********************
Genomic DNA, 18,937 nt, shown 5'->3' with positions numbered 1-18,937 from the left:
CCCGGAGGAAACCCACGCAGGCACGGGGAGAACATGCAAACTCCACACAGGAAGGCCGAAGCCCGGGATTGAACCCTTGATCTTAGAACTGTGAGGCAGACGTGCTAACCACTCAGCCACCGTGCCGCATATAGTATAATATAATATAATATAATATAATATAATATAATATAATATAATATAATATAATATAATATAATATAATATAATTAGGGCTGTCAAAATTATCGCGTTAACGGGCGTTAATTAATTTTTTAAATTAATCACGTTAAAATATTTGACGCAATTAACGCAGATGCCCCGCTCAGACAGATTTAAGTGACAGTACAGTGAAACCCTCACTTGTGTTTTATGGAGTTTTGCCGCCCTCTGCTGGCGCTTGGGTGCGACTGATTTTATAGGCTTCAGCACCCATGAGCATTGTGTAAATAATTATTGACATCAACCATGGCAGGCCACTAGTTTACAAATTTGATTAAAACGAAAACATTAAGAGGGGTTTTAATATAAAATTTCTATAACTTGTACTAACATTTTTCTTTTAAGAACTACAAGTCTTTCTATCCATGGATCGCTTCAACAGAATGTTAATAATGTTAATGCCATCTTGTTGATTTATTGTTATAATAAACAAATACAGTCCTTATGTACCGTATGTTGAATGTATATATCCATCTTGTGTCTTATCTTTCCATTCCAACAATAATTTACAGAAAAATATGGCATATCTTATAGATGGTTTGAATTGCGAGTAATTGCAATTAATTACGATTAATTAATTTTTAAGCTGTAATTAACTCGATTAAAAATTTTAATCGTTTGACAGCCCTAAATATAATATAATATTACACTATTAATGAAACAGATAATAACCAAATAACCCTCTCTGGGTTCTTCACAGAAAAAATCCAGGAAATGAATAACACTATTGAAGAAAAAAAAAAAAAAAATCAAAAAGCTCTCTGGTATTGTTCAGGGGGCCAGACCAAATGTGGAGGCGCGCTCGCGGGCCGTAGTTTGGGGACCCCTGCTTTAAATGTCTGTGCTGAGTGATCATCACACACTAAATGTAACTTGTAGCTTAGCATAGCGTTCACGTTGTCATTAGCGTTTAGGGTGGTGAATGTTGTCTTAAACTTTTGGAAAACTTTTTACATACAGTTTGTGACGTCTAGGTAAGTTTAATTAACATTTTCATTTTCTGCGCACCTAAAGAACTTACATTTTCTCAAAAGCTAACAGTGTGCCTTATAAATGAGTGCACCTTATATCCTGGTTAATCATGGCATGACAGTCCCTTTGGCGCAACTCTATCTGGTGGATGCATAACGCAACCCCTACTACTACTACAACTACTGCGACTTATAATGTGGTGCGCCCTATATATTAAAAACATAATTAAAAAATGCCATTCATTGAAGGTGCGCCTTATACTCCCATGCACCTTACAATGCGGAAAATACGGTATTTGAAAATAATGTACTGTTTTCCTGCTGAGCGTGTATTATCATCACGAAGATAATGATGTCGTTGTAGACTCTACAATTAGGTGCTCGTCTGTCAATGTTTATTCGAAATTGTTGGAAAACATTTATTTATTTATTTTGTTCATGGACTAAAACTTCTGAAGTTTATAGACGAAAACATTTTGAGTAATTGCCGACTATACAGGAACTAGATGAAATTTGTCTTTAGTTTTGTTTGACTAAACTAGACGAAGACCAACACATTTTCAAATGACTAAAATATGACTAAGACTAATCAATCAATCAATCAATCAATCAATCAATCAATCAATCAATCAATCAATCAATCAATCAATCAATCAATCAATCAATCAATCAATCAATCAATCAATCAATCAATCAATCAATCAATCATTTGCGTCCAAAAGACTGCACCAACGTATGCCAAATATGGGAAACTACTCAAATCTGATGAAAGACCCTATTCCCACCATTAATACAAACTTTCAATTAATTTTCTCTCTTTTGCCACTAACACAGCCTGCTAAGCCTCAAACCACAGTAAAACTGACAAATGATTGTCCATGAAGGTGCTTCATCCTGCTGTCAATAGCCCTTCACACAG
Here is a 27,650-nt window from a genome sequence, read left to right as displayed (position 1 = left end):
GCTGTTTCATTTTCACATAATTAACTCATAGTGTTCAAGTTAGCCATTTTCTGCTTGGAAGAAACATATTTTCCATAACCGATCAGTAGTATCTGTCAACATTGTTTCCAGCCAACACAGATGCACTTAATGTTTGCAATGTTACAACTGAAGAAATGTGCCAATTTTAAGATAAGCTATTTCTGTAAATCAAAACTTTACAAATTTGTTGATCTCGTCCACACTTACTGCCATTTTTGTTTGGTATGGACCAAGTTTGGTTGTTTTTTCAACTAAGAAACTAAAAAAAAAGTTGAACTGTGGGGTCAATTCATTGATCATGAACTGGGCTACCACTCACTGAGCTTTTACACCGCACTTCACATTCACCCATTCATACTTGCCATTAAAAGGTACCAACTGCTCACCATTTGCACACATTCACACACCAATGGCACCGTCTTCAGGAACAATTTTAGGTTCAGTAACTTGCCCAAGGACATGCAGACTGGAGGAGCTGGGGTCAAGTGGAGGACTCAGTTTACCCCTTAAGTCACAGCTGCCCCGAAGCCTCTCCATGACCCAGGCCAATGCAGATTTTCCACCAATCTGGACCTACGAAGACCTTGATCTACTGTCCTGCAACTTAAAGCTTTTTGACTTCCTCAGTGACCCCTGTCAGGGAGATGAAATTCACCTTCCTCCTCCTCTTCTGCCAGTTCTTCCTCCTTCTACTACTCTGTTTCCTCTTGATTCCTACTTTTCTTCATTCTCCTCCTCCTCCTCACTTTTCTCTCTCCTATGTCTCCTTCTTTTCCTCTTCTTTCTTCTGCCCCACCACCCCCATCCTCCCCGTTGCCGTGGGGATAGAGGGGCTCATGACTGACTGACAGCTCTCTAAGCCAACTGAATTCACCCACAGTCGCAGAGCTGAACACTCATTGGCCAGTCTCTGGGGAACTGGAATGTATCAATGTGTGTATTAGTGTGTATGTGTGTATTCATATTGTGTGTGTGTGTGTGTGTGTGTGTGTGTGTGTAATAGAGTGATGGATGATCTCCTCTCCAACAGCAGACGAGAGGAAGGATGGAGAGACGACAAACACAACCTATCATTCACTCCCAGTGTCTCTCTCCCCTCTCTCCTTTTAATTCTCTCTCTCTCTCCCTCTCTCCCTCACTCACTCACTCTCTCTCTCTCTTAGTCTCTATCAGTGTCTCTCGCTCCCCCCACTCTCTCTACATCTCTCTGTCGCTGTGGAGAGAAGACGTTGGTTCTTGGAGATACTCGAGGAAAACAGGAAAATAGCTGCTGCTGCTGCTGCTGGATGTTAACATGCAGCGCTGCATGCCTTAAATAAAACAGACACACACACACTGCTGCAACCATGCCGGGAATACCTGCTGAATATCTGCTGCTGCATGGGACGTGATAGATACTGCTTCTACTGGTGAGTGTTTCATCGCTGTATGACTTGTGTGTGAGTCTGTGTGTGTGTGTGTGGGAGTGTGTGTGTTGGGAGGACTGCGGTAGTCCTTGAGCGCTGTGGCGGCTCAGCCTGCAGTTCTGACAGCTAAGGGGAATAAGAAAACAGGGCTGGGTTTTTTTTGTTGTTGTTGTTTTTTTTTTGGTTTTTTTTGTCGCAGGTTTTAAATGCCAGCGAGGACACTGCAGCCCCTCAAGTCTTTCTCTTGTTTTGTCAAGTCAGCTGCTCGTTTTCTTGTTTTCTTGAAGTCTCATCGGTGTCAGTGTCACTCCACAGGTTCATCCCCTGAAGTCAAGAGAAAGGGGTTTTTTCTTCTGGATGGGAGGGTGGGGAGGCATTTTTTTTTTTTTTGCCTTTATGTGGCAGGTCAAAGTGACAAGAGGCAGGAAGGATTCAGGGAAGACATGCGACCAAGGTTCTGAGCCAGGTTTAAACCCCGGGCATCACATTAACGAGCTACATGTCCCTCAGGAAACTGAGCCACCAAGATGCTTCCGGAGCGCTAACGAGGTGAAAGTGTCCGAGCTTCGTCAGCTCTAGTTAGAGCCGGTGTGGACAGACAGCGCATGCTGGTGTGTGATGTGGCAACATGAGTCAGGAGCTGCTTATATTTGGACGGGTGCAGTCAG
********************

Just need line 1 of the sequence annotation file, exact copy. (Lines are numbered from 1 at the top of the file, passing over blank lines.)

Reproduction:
Genomic DNA, 18,937 nt, shown 5'->3' with positions numbered 1-18,937 from the left: